NASA Astronauts Checking Exterior of Space Station for Living Organisms

Space Swab

NASA astronauts Tracy Dyson and Matt Dominick are scheduled to venture outside the International Space Station on Thursday to see if samples of microorganisms that were attached to the exterior of the outpost have survived.

The outside of the space station is extremely hostile to life, with temperatures fluctuating between 248 and -148 degrees Fahrenheit. And that's not to mention the extreme levels of solar radiation and the lack of an atmosphere.

Nonetheless, scientists have long been studying "extremophile" organisms that can withstand these conditions, including tardigrades, which are eight-legged micro-animals that have been shown to survive prolonged periods of time in outer space.

Smaller bacteria and microorganisms fare even better and can withstand those extreme conditions for years, as previous experiments outside of the ISS have shown, hinting at the tantalizing possibility of other parts of the solar system, such as Mars, being able to sustain life.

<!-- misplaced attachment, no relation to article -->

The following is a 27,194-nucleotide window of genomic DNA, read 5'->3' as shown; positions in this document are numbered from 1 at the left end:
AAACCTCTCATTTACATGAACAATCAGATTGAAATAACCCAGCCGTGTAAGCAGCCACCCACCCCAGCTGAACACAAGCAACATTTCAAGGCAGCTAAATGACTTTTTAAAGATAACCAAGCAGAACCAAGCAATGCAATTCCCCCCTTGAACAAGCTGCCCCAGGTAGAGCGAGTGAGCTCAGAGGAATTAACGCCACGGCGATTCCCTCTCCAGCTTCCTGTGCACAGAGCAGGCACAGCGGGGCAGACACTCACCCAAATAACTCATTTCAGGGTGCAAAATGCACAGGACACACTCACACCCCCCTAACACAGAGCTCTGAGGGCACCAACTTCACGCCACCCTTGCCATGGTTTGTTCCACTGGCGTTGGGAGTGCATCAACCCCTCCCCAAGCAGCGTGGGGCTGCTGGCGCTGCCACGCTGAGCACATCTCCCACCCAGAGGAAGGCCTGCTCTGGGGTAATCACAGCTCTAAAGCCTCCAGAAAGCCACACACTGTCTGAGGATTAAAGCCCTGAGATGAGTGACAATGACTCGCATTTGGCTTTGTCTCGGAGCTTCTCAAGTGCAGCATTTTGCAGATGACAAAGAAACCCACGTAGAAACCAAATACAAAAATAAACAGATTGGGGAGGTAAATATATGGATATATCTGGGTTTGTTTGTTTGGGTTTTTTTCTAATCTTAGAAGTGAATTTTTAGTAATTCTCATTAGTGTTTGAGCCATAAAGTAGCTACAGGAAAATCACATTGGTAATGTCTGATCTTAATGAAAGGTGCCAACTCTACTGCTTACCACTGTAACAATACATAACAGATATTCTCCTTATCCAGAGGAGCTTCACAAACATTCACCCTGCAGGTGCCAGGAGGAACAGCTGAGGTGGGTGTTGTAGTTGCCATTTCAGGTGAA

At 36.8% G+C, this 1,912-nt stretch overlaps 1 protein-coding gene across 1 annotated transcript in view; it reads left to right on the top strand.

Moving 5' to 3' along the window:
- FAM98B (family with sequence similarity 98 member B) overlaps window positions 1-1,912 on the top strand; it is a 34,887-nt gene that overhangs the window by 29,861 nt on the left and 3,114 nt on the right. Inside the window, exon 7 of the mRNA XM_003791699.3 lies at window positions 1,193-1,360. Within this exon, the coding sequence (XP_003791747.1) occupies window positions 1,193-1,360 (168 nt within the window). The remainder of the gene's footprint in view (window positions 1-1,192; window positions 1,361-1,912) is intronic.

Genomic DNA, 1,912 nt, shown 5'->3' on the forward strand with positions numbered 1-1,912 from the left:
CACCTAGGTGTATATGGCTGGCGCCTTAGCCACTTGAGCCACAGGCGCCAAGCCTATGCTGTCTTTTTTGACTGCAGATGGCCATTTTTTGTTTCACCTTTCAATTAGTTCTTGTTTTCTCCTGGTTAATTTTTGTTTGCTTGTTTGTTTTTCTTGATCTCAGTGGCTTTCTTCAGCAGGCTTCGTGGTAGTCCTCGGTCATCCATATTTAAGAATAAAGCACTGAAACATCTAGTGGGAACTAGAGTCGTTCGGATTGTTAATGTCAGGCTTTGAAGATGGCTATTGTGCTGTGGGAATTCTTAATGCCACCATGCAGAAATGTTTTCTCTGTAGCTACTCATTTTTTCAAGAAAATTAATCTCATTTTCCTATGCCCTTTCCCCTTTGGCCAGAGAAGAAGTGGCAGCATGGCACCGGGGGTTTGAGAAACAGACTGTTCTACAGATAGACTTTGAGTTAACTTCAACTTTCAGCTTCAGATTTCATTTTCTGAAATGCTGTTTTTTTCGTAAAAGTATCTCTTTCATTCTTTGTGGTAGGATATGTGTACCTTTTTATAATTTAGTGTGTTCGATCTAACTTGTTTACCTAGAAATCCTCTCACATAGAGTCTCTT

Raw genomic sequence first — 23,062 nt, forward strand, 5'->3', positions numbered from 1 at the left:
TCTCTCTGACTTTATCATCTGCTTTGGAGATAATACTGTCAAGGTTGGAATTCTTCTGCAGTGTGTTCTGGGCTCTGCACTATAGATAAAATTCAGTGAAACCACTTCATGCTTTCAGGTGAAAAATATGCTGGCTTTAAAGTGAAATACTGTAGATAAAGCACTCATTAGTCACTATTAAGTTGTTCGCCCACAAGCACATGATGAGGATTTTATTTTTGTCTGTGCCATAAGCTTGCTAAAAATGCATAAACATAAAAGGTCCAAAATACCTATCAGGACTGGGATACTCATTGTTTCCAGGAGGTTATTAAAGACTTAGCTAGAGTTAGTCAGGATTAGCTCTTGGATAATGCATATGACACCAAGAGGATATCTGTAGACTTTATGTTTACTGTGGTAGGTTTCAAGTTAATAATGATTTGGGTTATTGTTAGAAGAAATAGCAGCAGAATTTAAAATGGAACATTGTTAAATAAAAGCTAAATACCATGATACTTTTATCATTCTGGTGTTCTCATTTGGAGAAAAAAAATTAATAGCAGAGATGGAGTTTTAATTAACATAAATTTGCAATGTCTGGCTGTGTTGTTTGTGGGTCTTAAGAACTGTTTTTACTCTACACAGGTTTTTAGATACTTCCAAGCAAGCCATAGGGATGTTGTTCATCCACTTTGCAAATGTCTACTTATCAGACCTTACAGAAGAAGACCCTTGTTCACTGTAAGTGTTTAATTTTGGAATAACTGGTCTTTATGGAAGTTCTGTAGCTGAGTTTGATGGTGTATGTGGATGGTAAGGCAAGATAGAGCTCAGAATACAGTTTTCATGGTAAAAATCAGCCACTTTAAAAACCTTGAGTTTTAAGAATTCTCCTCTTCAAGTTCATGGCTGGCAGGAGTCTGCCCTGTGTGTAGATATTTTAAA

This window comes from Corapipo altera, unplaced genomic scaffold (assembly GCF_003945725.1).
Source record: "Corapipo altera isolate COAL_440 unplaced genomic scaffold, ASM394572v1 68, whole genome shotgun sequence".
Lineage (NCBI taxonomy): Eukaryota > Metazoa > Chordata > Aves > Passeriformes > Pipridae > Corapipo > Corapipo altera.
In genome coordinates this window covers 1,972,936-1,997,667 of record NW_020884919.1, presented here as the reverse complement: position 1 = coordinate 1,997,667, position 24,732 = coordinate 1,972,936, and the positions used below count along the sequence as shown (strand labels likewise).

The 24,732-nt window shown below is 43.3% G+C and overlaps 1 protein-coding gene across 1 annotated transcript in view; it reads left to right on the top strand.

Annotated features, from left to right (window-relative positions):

Freeze-Dried Bugs

Chances are that Dyson and Dominick will again encounter samples that are still teeming with life. Case in point, as detailed in a paper published in January, researchers discovered that certain species of spore-forming bacteria and fungi, which were deposited on cotton wool attached to metal rods outside of the ISS, survived after being exposed to outer space for two entire years.

"The main factors for the long-term survival could be the result of their dehydration and partial [freeze-drying] in the vacuum of near-Earth space," the researchers suggested in their paper.

A 2020 paper by a team of Japanese researchers discovered that a bacteria called Deinococcus radiodurans lasted for a whopping three years in outer space.

In short, there's ample evidence that microorganisms can withstand extreme temperature fluctuations, a lack of an atmosphere, and solar radiation.

Now, with the help of astronauts like Dyson and Dominick, we're getting one step closer to understanding how they can do this and the possible implications this ability has on our search for extraterrestrial life.

More on microorganisms in space: NASA Swabbing Outside of Space Station to See If Stuff Is Growing On It